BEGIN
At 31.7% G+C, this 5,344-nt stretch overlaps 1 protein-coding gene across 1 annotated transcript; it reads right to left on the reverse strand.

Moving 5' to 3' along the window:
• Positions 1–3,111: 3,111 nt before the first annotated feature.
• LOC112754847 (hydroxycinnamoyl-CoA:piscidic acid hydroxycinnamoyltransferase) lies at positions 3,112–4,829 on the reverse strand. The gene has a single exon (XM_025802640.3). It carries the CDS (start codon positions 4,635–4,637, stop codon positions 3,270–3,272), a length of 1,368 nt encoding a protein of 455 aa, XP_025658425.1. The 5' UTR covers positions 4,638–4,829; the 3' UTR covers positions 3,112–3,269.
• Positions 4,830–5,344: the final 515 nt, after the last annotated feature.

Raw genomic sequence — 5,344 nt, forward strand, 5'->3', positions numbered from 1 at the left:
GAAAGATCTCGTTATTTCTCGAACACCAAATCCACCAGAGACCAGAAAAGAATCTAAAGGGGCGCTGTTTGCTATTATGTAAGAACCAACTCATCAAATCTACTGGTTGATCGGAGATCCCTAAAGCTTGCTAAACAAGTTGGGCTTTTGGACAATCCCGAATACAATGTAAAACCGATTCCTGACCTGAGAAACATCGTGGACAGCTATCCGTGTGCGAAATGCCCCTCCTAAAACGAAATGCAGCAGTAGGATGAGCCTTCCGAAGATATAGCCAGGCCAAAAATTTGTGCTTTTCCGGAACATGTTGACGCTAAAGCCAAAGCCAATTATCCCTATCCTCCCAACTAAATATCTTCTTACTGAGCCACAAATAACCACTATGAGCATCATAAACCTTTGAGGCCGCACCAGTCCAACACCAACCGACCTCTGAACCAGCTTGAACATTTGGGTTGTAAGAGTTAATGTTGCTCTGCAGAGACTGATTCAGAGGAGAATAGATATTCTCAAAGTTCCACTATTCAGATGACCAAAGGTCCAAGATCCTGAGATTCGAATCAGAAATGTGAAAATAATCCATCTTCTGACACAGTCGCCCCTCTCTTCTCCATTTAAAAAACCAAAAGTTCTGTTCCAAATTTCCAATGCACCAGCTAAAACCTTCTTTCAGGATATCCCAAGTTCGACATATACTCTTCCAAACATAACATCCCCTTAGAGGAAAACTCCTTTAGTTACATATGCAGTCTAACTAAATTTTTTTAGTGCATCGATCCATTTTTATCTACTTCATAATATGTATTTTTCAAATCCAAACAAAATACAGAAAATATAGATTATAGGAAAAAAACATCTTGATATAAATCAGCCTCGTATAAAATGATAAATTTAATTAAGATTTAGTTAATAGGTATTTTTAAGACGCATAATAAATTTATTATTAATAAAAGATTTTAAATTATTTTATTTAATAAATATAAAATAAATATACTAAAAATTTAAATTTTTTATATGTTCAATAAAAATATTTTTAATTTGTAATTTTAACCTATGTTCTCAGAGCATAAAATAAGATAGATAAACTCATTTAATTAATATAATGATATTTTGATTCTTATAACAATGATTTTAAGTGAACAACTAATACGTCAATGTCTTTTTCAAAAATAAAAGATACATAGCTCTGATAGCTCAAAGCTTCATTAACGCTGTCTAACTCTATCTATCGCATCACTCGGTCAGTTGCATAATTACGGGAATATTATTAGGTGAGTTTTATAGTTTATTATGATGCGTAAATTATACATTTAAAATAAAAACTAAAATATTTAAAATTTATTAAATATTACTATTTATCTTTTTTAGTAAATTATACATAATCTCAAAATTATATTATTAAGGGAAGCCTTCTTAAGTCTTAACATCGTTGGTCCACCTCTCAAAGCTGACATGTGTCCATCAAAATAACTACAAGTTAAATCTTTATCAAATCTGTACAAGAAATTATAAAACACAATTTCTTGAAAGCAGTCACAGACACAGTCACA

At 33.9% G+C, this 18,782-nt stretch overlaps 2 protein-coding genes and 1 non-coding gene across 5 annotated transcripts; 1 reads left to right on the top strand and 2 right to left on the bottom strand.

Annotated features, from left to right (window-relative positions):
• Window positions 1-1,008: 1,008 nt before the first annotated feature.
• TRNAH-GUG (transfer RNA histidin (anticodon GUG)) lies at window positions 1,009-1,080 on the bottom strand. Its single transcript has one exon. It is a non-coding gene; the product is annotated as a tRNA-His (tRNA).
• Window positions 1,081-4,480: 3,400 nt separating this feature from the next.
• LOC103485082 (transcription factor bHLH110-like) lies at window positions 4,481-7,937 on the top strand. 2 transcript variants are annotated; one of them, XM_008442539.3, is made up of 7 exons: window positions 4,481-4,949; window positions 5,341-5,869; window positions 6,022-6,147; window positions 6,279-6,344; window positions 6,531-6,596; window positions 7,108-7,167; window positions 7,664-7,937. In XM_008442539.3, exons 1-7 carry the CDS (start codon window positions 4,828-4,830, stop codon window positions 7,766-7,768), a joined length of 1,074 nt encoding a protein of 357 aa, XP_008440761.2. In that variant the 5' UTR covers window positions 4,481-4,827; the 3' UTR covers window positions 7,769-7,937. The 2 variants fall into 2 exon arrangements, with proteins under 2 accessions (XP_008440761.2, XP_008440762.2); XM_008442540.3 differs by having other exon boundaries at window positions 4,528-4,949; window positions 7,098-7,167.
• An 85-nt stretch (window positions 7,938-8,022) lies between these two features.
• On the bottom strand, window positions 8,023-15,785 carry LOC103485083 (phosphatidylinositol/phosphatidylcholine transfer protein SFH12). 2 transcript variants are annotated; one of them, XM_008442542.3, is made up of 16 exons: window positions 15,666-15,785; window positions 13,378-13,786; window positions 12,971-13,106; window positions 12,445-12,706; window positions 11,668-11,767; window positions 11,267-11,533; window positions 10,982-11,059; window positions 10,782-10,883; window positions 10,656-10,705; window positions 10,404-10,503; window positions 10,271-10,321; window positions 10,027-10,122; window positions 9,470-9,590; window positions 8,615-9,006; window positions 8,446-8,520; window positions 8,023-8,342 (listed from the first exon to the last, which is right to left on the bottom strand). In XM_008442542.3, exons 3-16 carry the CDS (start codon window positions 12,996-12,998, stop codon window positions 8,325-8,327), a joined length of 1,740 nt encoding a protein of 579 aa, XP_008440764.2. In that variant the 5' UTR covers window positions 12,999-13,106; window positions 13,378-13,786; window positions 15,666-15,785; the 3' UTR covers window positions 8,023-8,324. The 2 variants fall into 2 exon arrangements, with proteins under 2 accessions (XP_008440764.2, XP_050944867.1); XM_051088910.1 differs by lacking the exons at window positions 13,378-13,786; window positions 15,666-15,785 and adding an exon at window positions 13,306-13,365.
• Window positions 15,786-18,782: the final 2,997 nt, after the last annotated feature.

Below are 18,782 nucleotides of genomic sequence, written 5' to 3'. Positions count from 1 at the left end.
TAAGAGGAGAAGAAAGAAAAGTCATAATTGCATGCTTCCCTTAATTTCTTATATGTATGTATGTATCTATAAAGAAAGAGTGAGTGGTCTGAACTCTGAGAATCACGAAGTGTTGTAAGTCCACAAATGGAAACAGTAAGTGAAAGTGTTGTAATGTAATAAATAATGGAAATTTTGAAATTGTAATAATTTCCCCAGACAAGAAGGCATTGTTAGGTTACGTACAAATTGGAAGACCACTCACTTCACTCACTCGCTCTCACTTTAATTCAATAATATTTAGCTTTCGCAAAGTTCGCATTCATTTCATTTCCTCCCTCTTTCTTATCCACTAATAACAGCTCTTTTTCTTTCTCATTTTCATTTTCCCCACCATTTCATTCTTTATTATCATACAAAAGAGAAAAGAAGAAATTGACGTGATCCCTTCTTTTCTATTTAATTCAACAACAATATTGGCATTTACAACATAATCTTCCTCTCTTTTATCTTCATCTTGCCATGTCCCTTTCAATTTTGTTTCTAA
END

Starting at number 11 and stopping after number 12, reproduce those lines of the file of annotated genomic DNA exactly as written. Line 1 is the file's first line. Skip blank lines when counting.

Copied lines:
• TRNAH-GUG (transfer RNA histidin (anticodon GUG)) lies at window positions 1,009-1,080 on the bottom strand. Its single transcript has one exon. It is a non-coding gene; the product is annotated as a tRNA-His (tRNA).
• Window positions 1,081-4,480: 3,400 nt separating this feature from the next.